86 F3d 1178 We Vanderford v. Department of the Navy

86 F.3d 1178

Kenneth W.E. VANDERFORD, Petitioner,

No. 96-3114.

United States Court of Appeals, Federal Circuit.

May 14, 1996.
Rehearing Denied June 7, 1996.

NOTICE: Federal Circuit Local Rule 47.6(b) states that opinions and orders which are designated as not citable as precedent shall not be employed or cited as precedent. This does not preclude assertion of issues of claim preclusion, issue preclusion, judicial estoppel, law of the case or the like based on a decision of the Court rendered in a nonprecedential opinion or order.



view counter

Kenneth W.E. Vanderford petitions for review of the decision of the Merit Systems Protection Board (Board) dismissing his Individual Right of Action appeal that challenged the 10-day suspension he received for being AWOL for 3.75 hours on August 2, 1994. We affirm.


* Vanderford is a medical clerk in the radiology department of the Naval Medical Center in San Diego. He requested leave from 0730 hours to 1200 hours for the morning of August 2, 1994, in order to engage in representational duties with regard to another case pending before the Board. His superior denied the request, stating that Vanderford was needed at work "because of a full workload schedule." The collective bargaining contract to which Vanderford and his agency are subject required granting official leave time for representational purposes, workload permitting. Since the workload did not permit the requested leave on August 2, the request was denied. Vanderford, however, refused to report for work, and, when informed during the morning that he was AWOL, he replied "I'll report to work when I get there."


Vanderford did not argue to the Board that his superior was incorrect in stating that there was a full workload schedule on August 2. Consequently, the Board concluded that Vanderford had alleged no violation of law pertaining to him for which he could claim to have made a protected disclosure. Thus having failed to state a claim upon which relief could be granted in an Individual Right of Action cause, the appeal was dismissed.



In this court, Vanderford argues that the denial of his request for leave on August 2 was a violation of the collective bargaining agreement. His argument proceeds from the fact that the agency did not charge him with AWOL for 15 minutes during the morning of August 2, when he participated in an unscheduled telephone conference concerning his representational responsibilities. If those 15 minutes were not AWOL, and hence authorized leave, then--the argument seems to go--the balance of the AWOL time must also be forgiven and treated as official leave, notwithstanding the supervisor's uncontested decision that workload did not permit the requested leave for the whole morning. On this hypothesis, the decision denying the requested leave is alleged to be an unlawful act. Because Vanderford complained to an administrative judge of the Board, on August 3, that he had been denied the requested leave, and because the persons responsible for his 10-day suspension knew that he had made such a complaint, Vanderford contends that he has made out his Individual Right of Action case: namely that he was punished because he blew the whistle on the allegedly unlawful act.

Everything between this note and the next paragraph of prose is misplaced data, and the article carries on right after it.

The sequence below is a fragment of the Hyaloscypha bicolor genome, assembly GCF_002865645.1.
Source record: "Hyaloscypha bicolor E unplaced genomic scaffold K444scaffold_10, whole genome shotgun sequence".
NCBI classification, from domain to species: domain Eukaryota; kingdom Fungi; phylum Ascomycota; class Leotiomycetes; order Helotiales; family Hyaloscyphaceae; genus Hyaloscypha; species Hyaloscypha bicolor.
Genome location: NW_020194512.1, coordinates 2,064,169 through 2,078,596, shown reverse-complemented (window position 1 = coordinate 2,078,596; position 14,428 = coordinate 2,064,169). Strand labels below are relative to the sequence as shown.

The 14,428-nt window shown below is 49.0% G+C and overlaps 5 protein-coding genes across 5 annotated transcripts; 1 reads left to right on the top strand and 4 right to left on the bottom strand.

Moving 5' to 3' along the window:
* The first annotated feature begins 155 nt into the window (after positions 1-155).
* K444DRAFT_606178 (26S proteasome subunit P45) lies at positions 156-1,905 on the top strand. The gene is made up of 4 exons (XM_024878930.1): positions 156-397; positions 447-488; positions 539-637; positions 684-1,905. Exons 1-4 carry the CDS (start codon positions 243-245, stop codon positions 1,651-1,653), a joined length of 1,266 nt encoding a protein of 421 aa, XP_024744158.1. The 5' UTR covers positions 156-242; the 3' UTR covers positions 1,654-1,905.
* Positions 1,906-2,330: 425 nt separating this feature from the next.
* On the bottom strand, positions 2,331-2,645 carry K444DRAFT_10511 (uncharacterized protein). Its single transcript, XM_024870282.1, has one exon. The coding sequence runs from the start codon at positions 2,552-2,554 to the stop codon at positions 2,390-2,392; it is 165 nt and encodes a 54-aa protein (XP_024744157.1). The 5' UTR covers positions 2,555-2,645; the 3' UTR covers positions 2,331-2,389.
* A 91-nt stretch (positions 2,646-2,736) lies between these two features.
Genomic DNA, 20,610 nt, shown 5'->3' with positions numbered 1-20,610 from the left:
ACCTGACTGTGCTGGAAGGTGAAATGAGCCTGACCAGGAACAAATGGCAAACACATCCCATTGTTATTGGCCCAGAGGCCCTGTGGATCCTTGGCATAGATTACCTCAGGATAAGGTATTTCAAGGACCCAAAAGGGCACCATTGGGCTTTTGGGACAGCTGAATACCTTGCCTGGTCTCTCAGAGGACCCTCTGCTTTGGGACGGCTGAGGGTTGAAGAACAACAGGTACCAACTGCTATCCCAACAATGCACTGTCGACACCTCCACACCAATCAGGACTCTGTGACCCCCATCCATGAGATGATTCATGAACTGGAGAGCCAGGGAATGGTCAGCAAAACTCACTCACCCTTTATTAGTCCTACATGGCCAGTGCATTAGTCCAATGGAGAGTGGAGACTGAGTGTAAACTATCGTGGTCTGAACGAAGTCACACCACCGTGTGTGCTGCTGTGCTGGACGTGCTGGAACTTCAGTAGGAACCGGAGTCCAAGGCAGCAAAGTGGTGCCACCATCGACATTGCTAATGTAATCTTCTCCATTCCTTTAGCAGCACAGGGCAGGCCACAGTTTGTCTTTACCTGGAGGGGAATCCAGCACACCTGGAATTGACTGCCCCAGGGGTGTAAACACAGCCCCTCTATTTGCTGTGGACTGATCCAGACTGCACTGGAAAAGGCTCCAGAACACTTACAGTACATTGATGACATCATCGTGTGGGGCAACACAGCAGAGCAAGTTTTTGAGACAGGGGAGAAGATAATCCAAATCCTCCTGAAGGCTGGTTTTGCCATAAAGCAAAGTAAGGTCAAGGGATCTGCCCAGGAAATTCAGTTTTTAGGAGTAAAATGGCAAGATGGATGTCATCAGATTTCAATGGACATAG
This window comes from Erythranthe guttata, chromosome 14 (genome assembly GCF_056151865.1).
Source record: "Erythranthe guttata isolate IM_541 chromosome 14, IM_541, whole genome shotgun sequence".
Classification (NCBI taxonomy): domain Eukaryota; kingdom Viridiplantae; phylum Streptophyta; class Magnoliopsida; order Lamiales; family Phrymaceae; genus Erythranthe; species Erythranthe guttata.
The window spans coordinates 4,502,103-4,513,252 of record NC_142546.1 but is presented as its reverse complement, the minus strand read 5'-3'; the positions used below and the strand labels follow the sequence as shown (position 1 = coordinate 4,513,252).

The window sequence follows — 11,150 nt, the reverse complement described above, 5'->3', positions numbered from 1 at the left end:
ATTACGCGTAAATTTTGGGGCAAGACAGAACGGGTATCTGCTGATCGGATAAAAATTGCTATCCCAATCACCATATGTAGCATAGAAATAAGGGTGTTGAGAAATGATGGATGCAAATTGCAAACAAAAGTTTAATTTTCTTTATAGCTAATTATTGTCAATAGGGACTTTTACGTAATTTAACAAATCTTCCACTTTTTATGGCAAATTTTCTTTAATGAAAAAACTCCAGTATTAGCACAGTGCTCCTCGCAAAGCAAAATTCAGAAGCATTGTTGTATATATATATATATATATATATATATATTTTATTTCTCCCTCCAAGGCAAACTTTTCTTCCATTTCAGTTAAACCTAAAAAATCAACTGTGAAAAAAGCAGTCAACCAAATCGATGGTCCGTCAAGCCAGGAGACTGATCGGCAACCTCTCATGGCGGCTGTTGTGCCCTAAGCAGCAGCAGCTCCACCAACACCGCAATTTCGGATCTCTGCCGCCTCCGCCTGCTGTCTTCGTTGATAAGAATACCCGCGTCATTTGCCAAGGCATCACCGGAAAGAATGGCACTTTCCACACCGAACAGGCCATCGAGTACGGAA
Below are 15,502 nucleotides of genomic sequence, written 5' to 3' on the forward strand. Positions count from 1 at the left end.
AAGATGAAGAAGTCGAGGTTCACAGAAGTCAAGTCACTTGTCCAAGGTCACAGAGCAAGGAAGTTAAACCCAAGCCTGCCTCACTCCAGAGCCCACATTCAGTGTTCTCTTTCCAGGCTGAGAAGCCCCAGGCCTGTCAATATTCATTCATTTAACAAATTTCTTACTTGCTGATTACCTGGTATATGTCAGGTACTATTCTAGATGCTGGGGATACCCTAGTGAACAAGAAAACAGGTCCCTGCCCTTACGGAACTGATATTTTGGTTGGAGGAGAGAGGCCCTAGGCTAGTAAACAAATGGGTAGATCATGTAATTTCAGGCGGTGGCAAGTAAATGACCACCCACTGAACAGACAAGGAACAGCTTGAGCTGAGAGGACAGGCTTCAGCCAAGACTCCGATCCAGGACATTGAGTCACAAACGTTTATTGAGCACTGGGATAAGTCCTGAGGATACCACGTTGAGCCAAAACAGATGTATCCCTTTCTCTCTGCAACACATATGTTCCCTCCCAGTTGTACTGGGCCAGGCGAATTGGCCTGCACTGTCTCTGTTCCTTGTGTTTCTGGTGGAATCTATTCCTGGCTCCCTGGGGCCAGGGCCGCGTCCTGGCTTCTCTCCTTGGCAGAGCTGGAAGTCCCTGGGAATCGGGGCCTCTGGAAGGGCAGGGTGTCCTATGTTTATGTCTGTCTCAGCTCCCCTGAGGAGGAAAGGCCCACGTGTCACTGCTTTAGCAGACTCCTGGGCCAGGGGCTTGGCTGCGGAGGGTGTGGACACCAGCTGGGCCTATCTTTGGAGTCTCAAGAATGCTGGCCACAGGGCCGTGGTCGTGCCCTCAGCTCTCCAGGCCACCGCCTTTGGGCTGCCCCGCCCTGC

Even were we to give Vanderford credit for creativity, we must affirm the dismissal of his cause of action. Under the Whistleblower Protection Act, a disclosure is protected if: "the employee ... reasonably believes [that the disclosure] evidences a violation of law...." 5 U.S.C. § 2302(b)(8)(A)(i) (1994). The Board concluded that the supervisor acted lawfully in denying the requested leave. We perceive no basis for upsetting that conclusion solely because the superior elected not to charge AWOL for the 15 minute telephone conference which ended at 0945 hours. Vanderford's AWOL status continued thereafter until 1200 hours on August 2 when he reported for work.


Furthermore, as the Board noted, Vanderford does not allege that there was not a full workload schedule on August 2. Consequently, the Board properly concluded that Vanderford had no reasonable basis to believe that his disclosure to the administrative judge evidenced a violation of law. In the absence of such a reasonable belief, we agree with the Board that no protected disclosure has been made upon which an Individual Right of Action could proceed. Therefore, the Board's decision is (a) not arbitrary or capricious; (b) not an abuse of discretion; (c) in accordance with law; and (d) supported by substantial evidence in the record. 5 U.S.C. § 7703(c) (1994).